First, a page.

File comparison tools are pretty critical to what I do. Most of the time, I rely on command-line diff (under Mac Terminal, or Windows Cygwin shell). But there are times when only a graphical comparison tool will do; such as recently, when I changed a vast amount of code, only to have introduced a new bug that was proving very difficult to track down. In these cases, you need to compare old and new code, one file (or folder) at a time, painstakingly looking at each change until you figure-out what went wrong.

A friend introduced me to Beyond Compare for Windows - which I liked enough to buy a license for. Great software!

However, now that I've changed my focus to do as much of my core development as possible on the Mac (avoiding Parallels where possible as it really is very slow compared to native Mac tools), I've been hunting around for a good graphical diff for Mac. And I have now found that tool - it is called Changes. Give it a try - tremendously good value, I'm very pleased to have bought a license!

Incidentally, I'm quite amazed at how much faster the shell on Mac works compared to Cygwin on Windows. I use a lot of scripting as part of my software development setup; one of the reasons to moving over to doing as much work as possible on the Mac is that the faster scripting makes a big difference to my productivity. I wonder why Cygwin is so much slower than the Mac Terminal window?

Thursday, 9 July 2009

More on Android Audio

Many thanks to Jay, who was kind enough to post a comment on my previous post, saying that there is an API we can use for programmatic delivery of audio streams in Android, which you can find documented at

Now that I know where to look :), I have found that there is also a similar API you can use to capture incoming audio on Android to memory, which is documented at

So, that means that Intermorphic could at some point create a Noatikl/Partikl player library for Android if we wanted to, using the Android NDK (I wouldn't be surprised if this link breaks at some point...).

However, that would first require the NDK to fill-in some critical (!) gaps:
- no support for C++ exceptions (this is a show stopper for a lot of code...)
- no support for STL (this is also a show stopper...)

If any reader happens to know who to prod at Android, please get them on the case wrt the holes in their C++ support!

I suspect that the full Mixtikl user interface would be a bridge too far :) though it'd be interesting to experiment around what is possible (not that I ever have any spare time!).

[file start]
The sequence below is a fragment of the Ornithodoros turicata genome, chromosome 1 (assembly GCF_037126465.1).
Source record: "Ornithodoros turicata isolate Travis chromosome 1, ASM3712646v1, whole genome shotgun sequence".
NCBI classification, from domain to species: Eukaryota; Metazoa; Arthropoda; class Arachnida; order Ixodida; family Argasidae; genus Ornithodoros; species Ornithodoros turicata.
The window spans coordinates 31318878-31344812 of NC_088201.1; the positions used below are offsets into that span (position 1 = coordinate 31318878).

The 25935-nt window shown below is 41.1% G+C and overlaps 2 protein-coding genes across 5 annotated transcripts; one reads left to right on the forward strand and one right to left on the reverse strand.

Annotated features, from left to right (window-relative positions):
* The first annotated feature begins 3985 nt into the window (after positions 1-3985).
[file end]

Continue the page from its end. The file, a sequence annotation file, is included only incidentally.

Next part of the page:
Monday, 6 July 2009

Android Audio?

I've been investigating Android recenly, and have downloaded the SDK and had a play with it.

And in summary, I'm quite staggered at how poor the support is for audio in the Android SDK.

You can find-out more here.

The fundamental problem is that there is no way for a program to generate its own stream of audio. All audio resources must be from a URI of some sort, or from data bundled-in to the application, or from a file in the file system.

Of course, some bright spark out there might tell me that you can easily create your own "in-app" audio server with Java that you can access through a URI from that self-same application, and that can generate an audio stream on demand; I'd love to hear if this is the case!

On another note, the audio data capture system only allows you to send data to a file; there is no way for your application to get access to the audio as it arrives. So whichever way you look at it, there is no way to create audio FX boxes for Android.

This all reminds me very much of the JSR-135 multimedia APIs for Java, which were completely useless from the perspective of a low-level audio programmer.

I'm pleased to report however that if you want to create interesting audio apps for Mobile, then your needs are well served both by the iPhone/iPod SDK, and the Windows Mobile SDK. Shame about Android though!

Wednesday, 1 July 2009

More Mixtikl progress

Well, that always seems to happen. We've decided to put another round of polish on Mixtikl 1.5 for iPhone/iPod, and figure that we'll spend another 4 weeks or so on it, if our estimates are right...!

Holiday season is coming up too which is bound to affect things! :)